Meet Marcela, a product manager at 23andMe. A product manager represents the customer’s needs while also considering engineering constraints and business requirements. Her most recent projects were focused on building the user experience of those who participate in research through 23andWe and helping to build the burgeoning 23andMe community.
Marcela on the 23andMe Service:
“I was born in South America, but both my mother’s and my father’s ancestors came from Japan. I found it unsurprising to learn that my paternal haplogroup was one that is only found in Japan today, and that one-third of the Japanese population can trace its paternal ancestry to the people who first arrived in Japan, crossing an ancient land bridge that no longer exists. (A woman has the same paternal haplogroup as her father, her brother, or any male in her father’s line. I learned mine by sharing genomes with my father!) However unsurprising it was, though, I was delighted to learn that this piece of history was preserved throughout all the recent migrations in my family. At the same time, I find it fascinating how long-ago migrations are represented in our genetics — through haplogroups and their predicted migrations or the details in Ancestry Paintings, such as the one shown for the sample Uyghur woman.”
“I’m also really passionate about 23andWe. Right now, people think of genetics as a blueprint, as an answer to the question, ‘What are my chances of having a certain trait?’ However, research in genetics is telling us so much more than that now.”
“It’s helping scientists understand more about the pathways involved in certain diseases and it’s leading to changes in health care and treatments. For example, understanding the genetics behind Age-related Macular Degeneration (AMD) caused scientists to start looking at the condition as an immune disorder.”
“Even research on some of the less serious traits on our site can turn out to be extremely valuable — researchers can study traits that are present in a large percentage of the population to learn about the basic mechanisms behind more rare conditions. The work of some scientists studying the photic sneeze (sneezing in the sunlight) could lead to insights into the biology of epilepsy. Studies of caffeine metabolism might lead to greater insights into other, more complicated drug pathways.”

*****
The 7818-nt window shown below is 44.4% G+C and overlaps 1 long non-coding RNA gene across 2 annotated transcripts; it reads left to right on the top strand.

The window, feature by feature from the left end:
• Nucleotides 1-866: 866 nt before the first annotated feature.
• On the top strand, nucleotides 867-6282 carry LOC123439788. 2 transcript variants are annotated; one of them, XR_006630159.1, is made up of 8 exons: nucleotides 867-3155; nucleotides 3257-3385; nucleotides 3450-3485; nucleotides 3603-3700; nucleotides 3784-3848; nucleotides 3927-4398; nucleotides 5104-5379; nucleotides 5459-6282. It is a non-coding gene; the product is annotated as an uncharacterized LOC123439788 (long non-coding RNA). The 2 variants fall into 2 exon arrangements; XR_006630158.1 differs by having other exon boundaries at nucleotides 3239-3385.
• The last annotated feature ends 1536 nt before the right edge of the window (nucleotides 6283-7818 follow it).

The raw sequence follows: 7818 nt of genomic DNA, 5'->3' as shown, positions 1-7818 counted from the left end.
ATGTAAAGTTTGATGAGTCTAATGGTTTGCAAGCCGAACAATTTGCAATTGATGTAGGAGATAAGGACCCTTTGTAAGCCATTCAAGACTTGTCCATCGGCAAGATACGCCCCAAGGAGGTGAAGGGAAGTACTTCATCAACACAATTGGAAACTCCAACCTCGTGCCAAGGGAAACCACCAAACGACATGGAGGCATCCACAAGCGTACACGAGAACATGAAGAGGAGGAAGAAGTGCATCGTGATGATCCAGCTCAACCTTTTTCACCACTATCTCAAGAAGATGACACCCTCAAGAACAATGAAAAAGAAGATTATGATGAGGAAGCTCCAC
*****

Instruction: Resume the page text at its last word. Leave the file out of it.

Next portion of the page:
“Another aspect of genetics research is helping us understand who we are and why we are that way. How did culture and biology interact to make some populations lactose intolerant and others not? What other details in human history and migrations will research in genetics uncover? Why is it that 90% of the population (including me) is right-handed? Genetics may answer only a few of these questions, but I’d be amazed to learn those few answers.“
Marcela on being a 23andMe employee:
“I studied Human Biology and Computer Science, and my honors thesis dealt with privacy in genetic databanks. I never imagined that I would find a job that combines my interests in product management, consumer internet software, and genetics.”
“I love the challenges at work. I want to design the experience of using our site so that my parents can easily understand the wealth and detail of genetic information we provide. We balance many different considerations in our site. Privacy is always our primary concern, but we also want people to learn from friends and family members. We want to make scientific studies accessible, but without losing the important details. We provide such a new type of information that we’re constantly building and rebuilding features based on the many perspectives in the 23andMe team and the many pieces of feedback our users send.”
Think you’d like to join the team? Check out our jobs page!